Prevalence of extragenital STDs high in men who have sex with men
(HealthDay)—Extragenital (rectal and pharyngeal) chlamydia and gonorrhea are prevalent among men who have sex with men (MSM), according to research published in the April 12 issue of the U.S. Centers for Disease Control and Prevention Morbidity and Mortality Weekly Report.
Michelle L. Johnson Jones, M.P.H., from the CDC in Atlanta, and colleagues examined the prevalence of extragenital sexually transmitted diseases (STDs) among MSM. In five U.S. cities, MSM attending community venues were recruited to provide self-collected swabs for chlamydia and gonorrhea screening. Data were included from 2,075 MSM who provided specimens with valid results.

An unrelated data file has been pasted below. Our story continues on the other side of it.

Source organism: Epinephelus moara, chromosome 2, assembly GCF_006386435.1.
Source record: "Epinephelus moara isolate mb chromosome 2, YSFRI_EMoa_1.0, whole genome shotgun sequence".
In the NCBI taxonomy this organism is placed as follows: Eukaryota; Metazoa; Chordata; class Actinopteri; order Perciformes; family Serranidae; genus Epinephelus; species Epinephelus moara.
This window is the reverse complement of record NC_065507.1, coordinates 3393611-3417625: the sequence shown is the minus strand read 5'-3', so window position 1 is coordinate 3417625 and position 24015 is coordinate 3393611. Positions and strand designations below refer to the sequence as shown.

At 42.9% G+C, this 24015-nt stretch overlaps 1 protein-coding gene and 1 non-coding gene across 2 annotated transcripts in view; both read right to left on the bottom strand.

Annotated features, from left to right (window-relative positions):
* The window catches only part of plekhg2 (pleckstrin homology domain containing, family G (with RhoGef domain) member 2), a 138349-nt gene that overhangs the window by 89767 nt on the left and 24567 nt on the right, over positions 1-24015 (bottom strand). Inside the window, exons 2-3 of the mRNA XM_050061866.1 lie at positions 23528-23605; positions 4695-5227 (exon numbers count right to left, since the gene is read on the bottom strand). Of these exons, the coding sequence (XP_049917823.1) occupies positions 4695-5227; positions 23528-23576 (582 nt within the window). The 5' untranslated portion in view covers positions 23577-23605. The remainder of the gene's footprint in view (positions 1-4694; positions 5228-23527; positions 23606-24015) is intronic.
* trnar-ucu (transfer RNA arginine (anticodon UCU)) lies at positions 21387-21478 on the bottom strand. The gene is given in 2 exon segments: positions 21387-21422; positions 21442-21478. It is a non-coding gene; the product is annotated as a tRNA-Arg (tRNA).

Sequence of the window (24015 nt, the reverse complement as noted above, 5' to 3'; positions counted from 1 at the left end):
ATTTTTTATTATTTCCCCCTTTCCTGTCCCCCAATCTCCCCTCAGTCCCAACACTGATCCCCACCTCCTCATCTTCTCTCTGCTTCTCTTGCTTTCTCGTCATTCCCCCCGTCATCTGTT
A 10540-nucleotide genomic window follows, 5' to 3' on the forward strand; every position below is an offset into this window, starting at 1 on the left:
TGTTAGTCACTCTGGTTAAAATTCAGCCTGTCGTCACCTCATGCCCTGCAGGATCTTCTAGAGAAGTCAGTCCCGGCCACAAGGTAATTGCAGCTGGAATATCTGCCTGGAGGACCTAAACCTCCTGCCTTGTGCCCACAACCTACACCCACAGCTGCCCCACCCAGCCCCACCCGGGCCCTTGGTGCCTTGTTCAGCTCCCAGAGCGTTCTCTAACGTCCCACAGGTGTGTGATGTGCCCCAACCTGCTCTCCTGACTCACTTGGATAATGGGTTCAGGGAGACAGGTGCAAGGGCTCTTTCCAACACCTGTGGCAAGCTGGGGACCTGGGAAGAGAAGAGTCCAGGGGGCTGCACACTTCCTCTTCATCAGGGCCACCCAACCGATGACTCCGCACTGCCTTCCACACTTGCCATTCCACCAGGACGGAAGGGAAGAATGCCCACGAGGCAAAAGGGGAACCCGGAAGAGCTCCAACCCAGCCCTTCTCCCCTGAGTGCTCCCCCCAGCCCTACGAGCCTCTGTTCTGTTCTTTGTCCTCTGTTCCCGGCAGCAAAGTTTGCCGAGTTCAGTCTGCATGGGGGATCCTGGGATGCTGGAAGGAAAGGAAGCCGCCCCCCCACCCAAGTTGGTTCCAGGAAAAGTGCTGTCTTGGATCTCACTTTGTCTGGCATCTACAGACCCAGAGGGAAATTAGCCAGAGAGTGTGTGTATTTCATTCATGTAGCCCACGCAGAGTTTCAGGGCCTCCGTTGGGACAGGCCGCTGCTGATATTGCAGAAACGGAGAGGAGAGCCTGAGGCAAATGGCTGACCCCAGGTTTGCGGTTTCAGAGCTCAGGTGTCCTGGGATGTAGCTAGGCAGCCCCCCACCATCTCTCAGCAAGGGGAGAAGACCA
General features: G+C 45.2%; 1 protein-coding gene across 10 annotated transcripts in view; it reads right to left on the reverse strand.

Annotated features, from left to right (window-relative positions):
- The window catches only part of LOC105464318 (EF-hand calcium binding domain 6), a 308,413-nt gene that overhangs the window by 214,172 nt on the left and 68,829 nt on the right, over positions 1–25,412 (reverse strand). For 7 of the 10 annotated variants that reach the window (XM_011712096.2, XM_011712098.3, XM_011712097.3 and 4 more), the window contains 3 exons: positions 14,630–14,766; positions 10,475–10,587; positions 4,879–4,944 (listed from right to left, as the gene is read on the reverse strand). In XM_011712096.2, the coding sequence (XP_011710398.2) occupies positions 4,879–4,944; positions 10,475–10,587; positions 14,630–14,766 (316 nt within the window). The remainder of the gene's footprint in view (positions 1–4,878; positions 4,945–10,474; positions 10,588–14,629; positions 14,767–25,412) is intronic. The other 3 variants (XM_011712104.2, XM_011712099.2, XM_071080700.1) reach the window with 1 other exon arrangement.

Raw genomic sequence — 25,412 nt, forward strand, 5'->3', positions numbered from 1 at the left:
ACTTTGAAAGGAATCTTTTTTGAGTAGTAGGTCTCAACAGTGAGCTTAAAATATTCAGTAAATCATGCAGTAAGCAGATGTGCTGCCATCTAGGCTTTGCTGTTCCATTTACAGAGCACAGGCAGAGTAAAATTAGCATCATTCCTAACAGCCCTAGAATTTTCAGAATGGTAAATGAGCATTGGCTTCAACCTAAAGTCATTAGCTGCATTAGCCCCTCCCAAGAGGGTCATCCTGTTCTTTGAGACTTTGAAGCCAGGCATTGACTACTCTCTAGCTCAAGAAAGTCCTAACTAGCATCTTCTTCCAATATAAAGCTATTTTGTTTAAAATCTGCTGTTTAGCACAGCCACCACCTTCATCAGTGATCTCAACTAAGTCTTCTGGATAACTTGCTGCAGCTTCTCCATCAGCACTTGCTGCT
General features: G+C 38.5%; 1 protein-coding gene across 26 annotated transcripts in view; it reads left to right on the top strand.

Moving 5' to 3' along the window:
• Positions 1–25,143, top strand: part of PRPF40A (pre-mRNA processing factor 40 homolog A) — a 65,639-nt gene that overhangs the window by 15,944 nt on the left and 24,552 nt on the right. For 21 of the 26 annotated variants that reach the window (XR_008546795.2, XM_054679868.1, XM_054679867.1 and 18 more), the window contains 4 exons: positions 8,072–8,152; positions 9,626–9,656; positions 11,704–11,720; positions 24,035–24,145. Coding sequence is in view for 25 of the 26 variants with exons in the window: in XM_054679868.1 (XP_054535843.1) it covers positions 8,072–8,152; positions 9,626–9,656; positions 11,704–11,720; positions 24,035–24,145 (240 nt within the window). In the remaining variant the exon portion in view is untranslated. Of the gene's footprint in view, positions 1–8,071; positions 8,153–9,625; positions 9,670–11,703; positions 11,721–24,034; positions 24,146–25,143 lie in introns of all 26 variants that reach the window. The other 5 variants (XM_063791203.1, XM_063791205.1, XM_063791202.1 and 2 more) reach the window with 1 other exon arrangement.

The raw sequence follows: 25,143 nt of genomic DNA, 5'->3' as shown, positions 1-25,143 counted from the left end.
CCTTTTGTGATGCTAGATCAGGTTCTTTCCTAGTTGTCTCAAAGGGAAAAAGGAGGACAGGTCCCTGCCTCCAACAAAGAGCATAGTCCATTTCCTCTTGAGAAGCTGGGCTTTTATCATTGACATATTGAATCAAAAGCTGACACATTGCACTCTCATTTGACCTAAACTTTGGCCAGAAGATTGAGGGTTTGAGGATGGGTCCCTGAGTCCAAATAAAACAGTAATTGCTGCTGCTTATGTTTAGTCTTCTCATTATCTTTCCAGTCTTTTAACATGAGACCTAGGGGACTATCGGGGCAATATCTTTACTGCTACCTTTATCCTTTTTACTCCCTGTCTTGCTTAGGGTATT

The researchers found that 13.3 percent of participants were infected in at least one of the extragenital sites with at least one of the two pathogens. About one-third of the participating MSM had not undergone STD screening in the previous year.
"The asymptomatic nature of extragenital STDs and high prevalences found in this population further support the need for regular screening of all sexually active MSM at all anatomic sites of exposure," the authors write. "Improved access to culturally competent care and clinician adherence to screening guidelines for MSM are critical components in reducing the STD disparities that affect this population."
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